Five main regions make up Colombia: Coastal/Marine, High Mountain, Savannah/Desert, Páramo, and Jungle/Forest. Each are unique to one another, featuring a wide variety of landscapes, plants, and animals. Biological diversity is celebrated by nature enthusiasts who come to see such a wide range in one country. See each region at its best while volunteering in Colombia by visiting a National Park in each one. You’ll find five parks, five regions, and five beautiful new worlds.
1. Coastal/Marine Region – Tayrona National Park
Why It’s Cool. Crystal clear caribbean water surrounds Colombia’s northern coast, making it a hot beach spot for tourists and scientists. The bays and lagoons in this park are full of exotic fish living in one of the largest coral reefs in the world. People seek Tayrona for its peace, serenity, and warm weather year round. Plenty of tourist attractions in the park make it a great place for volunteers to easily visit scenic locations unique to the area
Fun Facts. The park covers almost 60 square miles of beaches, lagoons, bays, and mountains, with archeological sites in between. Tayrona is best known for its marine features, including nine different bays ideal for snorkeling, skin diving, SCUBA, and aquatic sports. Lush forests grow along the coastline blanketing mountainsides of the Coastal Andes. Trails weave in between all of these regions, perfect for nature hikes and horseback rides. Volunteers can hike along these trails and get a chance to see the diverse flora, fauna, and archaeological sites. Food and lodging are easy to find, but prices vary depending on the time of year.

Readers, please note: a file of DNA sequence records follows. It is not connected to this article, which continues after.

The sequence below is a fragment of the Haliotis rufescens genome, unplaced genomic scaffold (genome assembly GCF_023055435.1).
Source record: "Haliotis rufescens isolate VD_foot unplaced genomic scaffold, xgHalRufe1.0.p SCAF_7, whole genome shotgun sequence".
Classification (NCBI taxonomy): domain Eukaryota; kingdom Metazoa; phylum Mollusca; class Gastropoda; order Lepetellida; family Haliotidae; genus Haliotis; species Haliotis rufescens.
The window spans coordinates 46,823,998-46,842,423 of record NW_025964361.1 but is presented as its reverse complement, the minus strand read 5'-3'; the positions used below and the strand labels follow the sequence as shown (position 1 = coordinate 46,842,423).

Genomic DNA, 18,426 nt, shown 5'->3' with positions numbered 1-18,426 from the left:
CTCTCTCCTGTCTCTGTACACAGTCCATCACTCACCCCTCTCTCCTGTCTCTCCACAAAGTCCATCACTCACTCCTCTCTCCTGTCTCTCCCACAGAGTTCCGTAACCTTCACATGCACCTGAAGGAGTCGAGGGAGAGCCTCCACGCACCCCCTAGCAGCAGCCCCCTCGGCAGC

2. High Mountain Region – Los Nevados National Park
Why It’s Cool. Hot springs, lakes, even a waterfall, and mountains can all be found in this park! Thousands of nature enthusiasts come here every year to hike, cycle, camp, cave dive, and climb just about every mountain, glacier, and cliff face around. This region features majestic peaks of the largest mountain chain in South America, the Andes. There is no other match for high mountain views in Colombia.
Fun Facts. Volcano and geothermal activity is routine in the park, and all five peaks in the area are volcanoes! Melting snow from the peaks provides drinking water for the region and hydrates farmland that grows some of Colombia’s top exports: coffee and tobacco. Forests of tall Andean Wax Palms and Colombian Pines provide a home to many endangered species of birds. Guides are required for travel in the park, tours often include food and lodging.
3. Savanna/Desert Region – Tuparro National Park
Why It’s Cool. Tuparro is famous for its remote location and is a must-see park off the beaten path where breathtaking sights await those who make the trek. The bottom of the Caño Cristales River in Sierra de la Macarena mountain range turns into a kaleidoscope of color for only a few weeks out of the year. The algae and moss bloom into a rainbow of vibrant reds, pinks, purples, greens, and many other colors. Large rivers carving through the savanna are available for canoeing, kayaking, and boat rides while fishing is also permitted. Volunteers can camp and hike to see the savanna landscape or brush up on local heritage from the indigenous tribes of the region.